Friday, June 11, 2010

Delusion Confusion

For the next little while, I'm going to be responding to Richard Dawkins best-selling book The God Delusion. Dawkins is one of the world's most famous atheists and this 400+ page book is considered his strongest argument to date against religion of all kinds (but especially focused on Christianity).

Preface to the Paperback Edition
In this section, Dawkins deals with common objections to his book.

1. You can't criticize religion w/o theological training
Dawkins responds by saying that he has no interest or obligation to respond to theologians who take God's existence for granted. He claims to deal only with those who "take seriously the possibility that God does not exist and argue that he does" (14). I think this is a fair point on Dawkins' part, but I don't think he came through. When the subject comes up later in the book, I don't see very much dialogue with the best arguments of theism. A bit of the straw-man fallacy is present, which leads us to objection 2.

2. You always attack the worst of religion
Dawkins responds by saying that subtle/nuanced religion is "numerically negligible" in comparison to bad religion. I find this point to be at odds with reality. Of those who claim to be religious in our world (most people), I don't find the vast majority of them to be illustrations of the evils of religion. And if Dawkins is directing his attack against bad religion, I'll join in! But what is that to me?

3. You are too mean!
Dawkins uses comparison to show that he's not really very mean. Having read the book, I would tend to agree with him. He has strong opinions and he's blunt with them, but I wouldn't say he is mean in any sense that would drive me away from reading his book.

4. You are preaching to the choir
This point assumes that The God Delusion will only be read by atheists who already agree with Dawkins. I think this objection is weak. I'm a Christian and I was very interested to read the book.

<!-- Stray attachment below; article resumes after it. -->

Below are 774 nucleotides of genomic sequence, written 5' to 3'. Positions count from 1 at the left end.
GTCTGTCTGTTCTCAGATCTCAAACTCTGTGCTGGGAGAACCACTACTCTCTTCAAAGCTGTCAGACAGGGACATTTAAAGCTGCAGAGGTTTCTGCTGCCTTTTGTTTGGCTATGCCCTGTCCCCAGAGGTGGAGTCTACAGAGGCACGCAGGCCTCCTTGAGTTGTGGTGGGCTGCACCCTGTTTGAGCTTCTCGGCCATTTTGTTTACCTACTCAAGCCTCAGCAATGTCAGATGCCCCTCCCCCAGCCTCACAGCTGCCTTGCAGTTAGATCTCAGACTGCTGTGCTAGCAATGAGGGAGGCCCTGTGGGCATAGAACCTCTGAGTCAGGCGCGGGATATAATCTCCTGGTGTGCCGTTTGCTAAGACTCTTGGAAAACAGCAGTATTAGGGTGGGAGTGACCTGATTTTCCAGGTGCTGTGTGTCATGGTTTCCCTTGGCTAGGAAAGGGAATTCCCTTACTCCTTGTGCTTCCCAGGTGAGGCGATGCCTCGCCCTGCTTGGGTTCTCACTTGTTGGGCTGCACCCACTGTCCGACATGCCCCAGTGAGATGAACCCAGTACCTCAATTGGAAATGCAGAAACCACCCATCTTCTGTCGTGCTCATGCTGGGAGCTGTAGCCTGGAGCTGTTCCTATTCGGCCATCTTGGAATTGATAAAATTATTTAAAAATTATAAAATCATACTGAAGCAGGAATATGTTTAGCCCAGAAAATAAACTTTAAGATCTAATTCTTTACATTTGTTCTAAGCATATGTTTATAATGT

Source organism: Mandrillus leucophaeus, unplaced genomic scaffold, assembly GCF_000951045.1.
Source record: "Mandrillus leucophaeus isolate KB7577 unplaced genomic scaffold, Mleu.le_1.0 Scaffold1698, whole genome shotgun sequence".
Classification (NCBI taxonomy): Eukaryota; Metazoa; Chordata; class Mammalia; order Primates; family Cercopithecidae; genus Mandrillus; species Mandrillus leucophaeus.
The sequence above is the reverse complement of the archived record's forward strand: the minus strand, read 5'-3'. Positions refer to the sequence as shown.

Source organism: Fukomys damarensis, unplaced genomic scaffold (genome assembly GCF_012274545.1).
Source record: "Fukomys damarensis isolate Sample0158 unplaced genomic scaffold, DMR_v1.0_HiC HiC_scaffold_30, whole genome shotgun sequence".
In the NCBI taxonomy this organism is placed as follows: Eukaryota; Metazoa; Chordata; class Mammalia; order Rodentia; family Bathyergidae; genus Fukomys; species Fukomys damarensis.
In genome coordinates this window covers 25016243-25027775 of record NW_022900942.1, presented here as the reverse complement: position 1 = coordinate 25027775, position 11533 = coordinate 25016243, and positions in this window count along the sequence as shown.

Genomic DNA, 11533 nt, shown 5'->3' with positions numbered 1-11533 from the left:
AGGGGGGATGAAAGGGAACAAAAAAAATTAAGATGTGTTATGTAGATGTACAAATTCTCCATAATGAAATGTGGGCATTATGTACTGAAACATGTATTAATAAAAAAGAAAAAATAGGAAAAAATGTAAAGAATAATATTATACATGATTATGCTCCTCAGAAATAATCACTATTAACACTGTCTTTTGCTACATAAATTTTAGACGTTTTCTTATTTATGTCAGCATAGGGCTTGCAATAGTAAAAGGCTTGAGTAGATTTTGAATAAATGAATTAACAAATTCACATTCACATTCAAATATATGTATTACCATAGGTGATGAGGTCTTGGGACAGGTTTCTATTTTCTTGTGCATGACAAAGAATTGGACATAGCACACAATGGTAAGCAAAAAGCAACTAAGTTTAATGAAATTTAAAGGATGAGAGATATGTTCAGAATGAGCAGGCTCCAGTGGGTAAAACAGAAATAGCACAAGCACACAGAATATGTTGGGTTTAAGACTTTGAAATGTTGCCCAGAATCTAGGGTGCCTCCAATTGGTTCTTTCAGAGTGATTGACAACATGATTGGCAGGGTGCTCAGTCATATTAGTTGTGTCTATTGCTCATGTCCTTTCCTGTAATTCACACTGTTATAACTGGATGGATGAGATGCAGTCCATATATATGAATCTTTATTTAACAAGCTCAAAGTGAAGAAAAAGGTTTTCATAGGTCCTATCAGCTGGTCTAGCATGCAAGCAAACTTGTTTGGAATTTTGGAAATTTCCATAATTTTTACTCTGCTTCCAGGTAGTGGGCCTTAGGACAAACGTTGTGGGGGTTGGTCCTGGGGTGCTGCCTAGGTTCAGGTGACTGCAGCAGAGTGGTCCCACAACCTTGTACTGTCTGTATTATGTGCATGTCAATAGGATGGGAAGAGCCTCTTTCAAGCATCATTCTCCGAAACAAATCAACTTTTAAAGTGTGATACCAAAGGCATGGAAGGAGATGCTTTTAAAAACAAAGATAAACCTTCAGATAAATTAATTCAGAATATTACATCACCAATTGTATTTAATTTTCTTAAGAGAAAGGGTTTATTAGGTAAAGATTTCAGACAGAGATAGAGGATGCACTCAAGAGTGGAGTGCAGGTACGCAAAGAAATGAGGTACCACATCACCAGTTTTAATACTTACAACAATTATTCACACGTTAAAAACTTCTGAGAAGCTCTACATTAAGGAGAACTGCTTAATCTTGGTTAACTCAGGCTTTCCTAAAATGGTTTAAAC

5. You are just as much a fundamentalist as they are
Dawkins responds to this by saying there is a big difference b/w someone who is passionate against evidence (a fundamentalist) and passionate about the evidence (in his view, a naturalist). He states bluntly that "all available evidence (and there is a vast amount of it) favours evolution" (19). I find both components of that statement to be vastly overstated. Plus, Christianity does not stand or fall on whether Darwin was right! After reading the book, I would say Dawkins is so committed to naturalism that he would qualify as an equal though opposite fundamentalist.

6. Religion is here to stay, so live with it
Dawkins basically says that if something is false we should do everything possible to get rid of it. I agree with him in principle.

7. Religion is false, but people need it
This objection basically speaks down to the common man who doesn't know enough to become an atheist. Such unlearned people need religion to help them through life. But Dawkins thinks this is arrogant and I agree. However, Dawkins feels that most people are religious b/c they simply don't know there is a solid alternative (a point he gets into more in the regular preface). I find this point ridiculous (I'll get into this in the next post).

So, after reading the book, what objections do I think stick? I would say 1, 2 & 5 are strong points against what Dawkins has written. He hasn't dealt thoroughly with the strongest theistic arguments. He definitely avoids dealing with the strengths of his opponents (basically ZERO discussion of the Resurrection of Jesus Christ) or the weaknesses of his own view (very little worthwhile discussion of true origins, unpersuasive discussion of morality w/o theistic foundations). And he's clearly assuming his naturalist position in making most of his arguments.


Elizabeth said...

I'm looking forward to this series. I've tried reading his book a few times but it was slow going and it would be due back at the library before I ever finished.

So, yay Matthew for having the patience to read and wisdom to share thoughts.

Glo said...

I read this book while taking a class called systematic apologetics, i found his book hard to read because he kept beating up straw men expecting me to cower at my faith being ripped at the seams. his arguments often are full of logical fallacies and show a misunderstanding of Christianity and religion.

matthew said...

I didn't find the book TOO slow. But I'm kinda weird. Maybe it helped that I had no deadline and just read a couple dozen pages a day for a long while.

He does use a lot of logical fallacies. I think his book would have only been effective (in the sense he intended it to be) with uninformed fragile Christians and those who are already atheists.